But the anonymous artist has now suggested that things were not quite well planned.
The mobile phone images of the sale in London show the work of art that slides in a shredder hidden inside its frame, before stopping abruptly in half and being carried by auction officials.
However, a new video, published on Wednesday on Banksy's website, implies that the painting "Girl with Balloon" of 2006 was supposed to be totally destroyed. It shows images of a work of identical appearance that is being crushed from top to bottom, with strips of canvas that fall from the frame.
The clip is accompanied by the message "In the trials it worked every time …"
The work of art is partially destroyed before it stops abruptly. Credit: Banksy
Described as a "director's cut", the three-minute video offers more evidence of how the anonymous artist installed the shredding device. The images imply that the trick was initiated through a handheld device, although it is unclear whether the close-up shot of a button that was pressed was captured in the sale.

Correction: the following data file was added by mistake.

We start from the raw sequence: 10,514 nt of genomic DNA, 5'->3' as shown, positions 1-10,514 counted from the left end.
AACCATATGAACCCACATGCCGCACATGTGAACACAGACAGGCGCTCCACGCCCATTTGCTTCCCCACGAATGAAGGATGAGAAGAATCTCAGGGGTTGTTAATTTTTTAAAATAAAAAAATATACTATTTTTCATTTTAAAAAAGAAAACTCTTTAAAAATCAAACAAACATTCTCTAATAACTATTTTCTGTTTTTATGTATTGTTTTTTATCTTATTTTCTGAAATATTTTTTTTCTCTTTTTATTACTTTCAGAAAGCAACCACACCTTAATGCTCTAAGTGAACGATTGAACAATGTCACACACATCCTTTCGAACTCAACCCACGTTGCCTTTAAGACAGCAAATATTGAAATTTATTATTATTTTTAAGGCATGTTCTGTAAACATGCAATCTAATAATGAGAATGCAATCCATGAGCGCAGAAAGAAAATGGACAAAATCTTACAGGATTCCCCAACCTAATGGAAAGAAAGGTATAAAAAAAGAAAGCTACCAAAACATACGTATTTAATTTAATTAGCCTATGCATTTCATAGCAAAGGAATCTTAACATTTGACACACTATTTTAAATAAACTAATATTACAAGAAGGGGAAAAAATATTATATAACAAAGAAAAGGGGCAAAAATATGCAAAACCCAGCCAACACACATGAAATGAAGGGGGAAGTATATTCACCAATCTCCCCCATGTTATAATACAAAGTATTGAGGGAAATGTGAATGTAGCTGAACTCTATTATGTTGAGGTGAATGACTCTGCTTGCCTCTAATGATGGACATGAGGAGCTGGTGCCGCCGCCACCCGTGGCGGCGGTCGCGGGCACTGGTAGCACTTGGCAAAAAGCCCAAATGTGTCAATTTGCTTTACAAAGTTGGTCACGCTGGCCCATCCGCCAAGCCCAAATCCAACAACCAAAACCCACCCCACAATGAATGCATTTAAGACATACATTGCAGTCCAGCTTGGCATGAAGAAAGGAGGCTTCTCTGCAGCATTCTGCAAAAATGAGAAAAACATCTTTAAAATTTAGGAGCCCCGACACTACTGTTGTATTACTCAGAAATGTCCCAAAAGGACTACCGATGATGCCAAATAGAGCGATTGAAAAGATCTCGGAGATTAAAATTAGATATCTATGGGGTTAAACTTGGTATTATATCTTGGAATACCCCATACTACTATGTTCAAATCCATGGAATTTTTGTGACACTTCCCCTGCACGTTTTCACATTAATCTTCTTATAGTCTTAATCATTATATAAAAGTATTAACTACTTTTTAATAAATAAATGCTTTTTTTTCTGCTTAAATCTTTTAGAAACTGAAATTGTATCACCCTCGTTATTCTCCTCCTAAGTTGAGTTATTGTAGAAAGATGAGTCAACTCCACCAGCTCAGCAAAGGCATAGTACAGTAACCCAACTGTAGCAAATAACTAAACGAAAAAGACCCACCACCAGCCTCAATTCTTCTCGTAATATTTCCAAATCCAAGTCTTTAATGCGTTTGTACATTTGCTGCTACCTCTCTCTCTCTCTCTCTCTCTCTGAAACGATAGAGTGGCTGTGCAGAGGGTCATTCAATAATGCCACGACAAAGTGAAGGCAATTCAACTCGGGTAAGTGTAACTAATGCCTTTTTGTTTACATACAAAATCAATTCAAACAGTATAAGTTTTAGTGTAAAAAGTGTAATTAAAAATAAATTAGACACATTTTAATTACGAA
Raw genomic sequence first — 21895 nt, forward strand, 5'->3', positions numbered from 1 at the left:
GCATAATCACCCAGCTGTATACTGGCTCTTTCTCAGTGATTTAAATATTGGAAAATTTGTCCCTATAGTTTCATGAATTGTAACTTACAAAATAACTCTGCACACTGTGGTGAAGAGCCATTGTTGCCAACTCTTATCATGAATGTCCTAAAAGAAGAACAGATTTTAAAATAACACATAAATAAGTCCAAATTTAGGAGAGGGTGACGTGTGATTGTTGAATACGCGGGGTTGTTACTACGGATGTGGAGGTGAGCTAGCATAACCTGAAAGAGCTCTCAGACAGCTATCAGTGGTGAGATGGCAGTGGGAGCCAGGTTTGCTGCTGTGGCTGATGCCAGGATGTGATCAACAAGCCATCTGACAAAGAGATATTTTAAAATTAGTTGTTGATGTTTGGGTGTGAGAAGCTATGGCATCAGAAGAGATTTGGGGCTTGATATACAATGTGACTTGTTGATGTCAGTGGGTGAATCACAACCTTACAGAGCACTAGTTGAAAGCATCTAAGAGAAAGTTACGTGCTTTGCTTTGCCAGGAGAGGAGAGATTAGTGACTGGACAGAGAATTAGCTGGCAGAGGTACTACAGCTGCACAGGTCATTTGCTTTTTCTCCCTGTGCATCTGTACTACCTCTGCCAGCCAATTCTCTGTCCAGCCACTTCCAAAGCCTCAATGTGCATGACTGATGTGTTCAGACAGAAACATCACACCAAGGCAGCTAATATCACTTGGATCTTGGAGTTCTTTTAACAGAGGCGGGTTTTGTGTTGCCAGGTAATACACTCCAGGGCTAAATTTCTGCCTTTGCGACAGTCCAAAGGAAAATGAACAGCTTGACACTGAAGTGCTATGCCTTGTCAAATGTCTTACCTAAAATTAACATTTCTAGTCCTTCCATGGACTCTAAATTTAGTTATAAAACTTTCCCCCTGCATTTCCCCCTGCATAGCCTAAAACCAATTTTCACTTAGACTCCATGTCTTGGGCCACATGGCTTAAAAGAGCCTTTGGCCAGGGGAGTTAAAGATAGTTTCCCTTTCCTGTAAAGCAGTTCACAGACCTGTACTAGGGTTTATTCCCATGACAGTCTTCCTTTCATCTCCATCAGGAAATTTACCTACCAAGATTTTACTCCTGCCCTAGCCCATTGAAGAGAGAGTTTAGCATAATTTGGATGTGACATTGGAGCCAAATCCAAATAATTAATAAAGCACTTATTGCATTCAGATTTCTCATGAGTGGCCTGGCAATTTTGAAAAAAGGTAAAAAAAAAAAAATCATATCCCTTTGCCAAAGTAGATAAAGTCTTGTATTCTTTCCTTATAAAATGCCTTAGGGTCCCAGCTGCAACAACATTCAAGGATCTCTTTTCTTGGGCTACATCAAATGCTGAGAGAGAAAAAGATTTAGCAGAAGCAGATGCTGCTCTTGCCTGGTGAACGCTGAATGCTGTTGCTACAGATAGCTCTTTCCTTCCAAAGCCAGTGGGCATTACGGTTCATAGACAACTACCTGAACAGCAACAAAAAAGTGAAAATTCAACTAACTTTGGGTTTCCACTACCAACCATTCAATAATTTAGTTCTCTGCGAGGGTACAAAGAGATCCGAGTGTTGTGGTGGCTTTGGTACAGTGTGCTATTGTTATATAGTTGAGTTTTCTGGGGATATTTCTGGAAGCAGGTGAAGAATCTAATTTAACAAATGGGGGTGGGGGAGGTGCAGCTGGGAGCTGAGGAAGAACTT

The video also seems to make fun of the art industry. The scenes apparently recorded in a pre-sale event have been edited to include snippets of conversations like "Oh, thanks!" and "more champagne?"
At one point, a man, who appears to be an employee of an auction house, is filmed standing next to the painting commenting on his now notorious frame.
"The artist also put the frame," he is heard to say. "You understand him very often with Banksy, he really likes the romanticism of having a very ornate frame, like the one in the National Gallery."
It is not clear how, or by whom, the images were obtained, and it seems that some sections were searched secretly. The scenes from inside the auction room have been filmed from several different angles, fueling speculation about whether Banksy or his associates were present at the sale.
Banksy protested the imprisonment of Zehra Dogan, a Turkish artist who was imprisoned last year for a painting. Scroll to see more of the artist's work. Credit: JASON SZENES / EPA-EFE
Sotheby's has previously denied his involvement in the trick, or even his knowledge.